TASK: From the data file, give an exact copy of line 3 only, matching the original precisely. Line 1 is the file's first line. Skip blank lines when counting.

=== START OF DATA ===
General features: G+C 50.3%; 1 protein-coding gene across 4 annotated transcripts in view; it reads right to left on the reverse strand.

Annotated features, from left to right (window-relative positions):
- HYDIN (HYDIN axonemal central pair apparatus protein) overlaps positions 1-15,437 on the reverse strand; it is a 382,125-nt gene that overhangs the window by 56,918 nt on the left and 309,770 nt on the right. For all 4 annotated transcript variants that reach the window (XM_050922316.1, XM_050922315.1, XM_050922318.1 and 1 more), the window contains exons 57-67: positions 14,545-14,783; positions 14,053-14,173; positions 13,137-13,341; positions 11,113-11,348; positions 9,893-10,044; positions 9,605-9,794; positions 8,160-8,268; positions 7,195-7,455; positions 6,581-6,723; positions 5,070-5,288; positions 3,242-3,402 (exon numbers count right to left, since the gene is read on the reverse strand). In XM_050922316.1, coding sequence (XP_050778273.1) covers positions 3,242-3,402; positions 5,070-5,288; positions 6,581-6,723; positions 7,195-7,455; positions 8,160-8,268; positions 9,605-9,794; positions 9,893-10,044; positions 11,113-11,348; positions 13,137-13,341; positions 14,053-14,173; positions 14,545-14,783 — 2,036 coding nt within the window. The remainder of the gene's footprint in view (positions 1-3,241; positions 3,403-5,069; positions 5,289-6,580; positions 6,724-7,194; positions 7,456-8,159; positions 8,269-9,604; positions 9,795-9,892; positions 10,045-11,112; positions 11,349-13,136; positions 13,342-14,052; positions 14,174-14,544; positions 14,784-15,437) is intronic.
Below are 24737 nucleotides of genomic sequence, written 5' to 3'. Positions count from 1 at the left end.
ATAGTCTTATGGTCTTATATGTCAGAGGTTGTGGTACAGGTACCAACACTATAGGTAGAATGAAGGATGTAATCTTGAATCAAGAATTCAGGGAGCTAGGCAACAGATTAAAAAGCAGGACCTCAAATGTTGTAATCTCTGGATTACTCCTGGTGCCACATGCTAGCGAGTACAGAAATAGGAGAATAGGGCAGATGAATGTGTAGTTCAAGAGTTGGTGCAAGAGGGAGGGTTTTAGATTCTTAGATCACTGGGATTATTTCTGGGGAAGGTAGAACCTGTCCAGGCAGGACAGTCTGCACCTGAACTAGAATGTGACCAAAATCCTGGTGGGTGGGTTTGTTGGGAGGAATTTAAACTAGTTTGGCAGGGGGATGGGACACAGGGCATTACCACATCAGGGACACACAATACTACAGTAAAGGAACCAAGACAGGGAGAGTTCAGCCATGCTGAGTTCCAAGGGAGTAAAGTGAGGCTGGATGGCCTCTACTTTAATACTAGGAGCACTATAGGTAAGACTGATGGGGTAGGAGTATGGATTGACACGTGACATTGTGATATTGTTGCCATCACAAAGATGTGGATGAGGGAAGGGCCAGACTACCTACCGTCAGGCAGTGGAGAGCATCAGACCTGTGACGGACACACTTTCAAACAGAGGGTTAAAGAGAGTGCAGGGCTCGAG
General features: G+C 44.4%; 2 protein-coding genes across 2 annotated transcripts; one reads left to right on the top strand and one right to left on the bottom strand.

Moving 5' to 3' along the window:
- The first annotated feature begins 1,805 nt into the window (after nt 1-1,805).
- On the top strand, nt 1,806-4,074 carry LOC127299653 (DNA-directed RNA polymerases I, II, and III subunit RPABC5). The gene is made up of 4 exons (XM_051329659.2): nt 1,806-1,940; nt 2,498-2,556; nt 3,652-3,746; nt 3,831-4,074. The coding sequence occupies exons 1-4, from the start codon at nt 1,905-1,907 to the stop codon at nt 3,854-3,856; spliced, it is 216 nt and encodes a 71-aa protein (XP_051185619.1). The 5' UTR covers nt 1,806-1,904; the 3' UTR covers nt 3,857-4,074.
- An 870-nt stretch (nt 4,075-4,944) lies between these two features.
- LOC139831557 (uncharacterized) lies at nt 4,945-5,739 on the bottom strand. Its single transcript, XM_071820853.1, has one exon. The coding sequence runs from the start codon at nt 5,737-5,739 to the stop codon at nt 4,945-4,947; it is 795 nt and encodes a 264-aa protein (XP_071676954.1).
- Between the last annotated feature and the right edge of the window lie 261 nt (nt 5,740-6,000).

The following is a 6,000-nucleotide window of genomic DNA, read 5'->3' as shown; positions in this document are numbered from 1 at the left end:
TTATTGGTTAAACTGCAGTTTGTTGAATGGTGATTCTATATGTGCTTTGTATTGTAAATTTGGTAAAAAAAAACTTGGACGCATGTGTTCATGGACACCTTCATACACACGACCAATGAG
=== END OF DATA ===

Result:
- HYDIN (HYDIN axonemal central pair apparatus protein) overlaps positions 1-15,437 on the reverse strand; it is a 382,125-nt gene that overhangs the window by 56,918 nt on the left and 309,770 nt on the right. For all 4 annotated transcript variants that reach the window (XM_050922316.1, XM_050922315.1, XM_050922318.1 and 1 more), the window contains exons 57-67: positions 14,545-14,783; positions 14,053-14,173; positions 13,137-13,341; positions 11,113-11,348; positions 9,893-10,044; positions 9,605-9,794; positions 8,160-8,268; positions 7,195-7,455; positions 6,581-6,723; positions 5,070-5,288; positions 3,242-3,402 (exon numbers count right to left, since the gene is read on the reverse strand). In XM_050922316.1, coding sequence (XP_050778273.1) covers positions 3,242-3,402; positions 5,070-5,288; positions 6,581-6,723; positions 7,195-7,455; positions 8,160-8,268; positions 9,605-9,794; positions 9,893-10,044; positions 11,113-11,348; positions 13,137-13,341; positions 14,053-14,173; positions 14,545-14,783 — 2,036 coding nt within the window. The remainder of the gene's footprint in view (positions 1-3,241; positions 3,403-5,069; positions 5,289-6,580; positions 6,724-7,194; positions 7,456-8,159; positions 8,269-9,604; positions 9,795-9,892; positions 10,045-11,112; positions 11,349-13,136; positions 13,342-14,052; positions 14,174-14,544; positions 14,784-15,437) is intronic.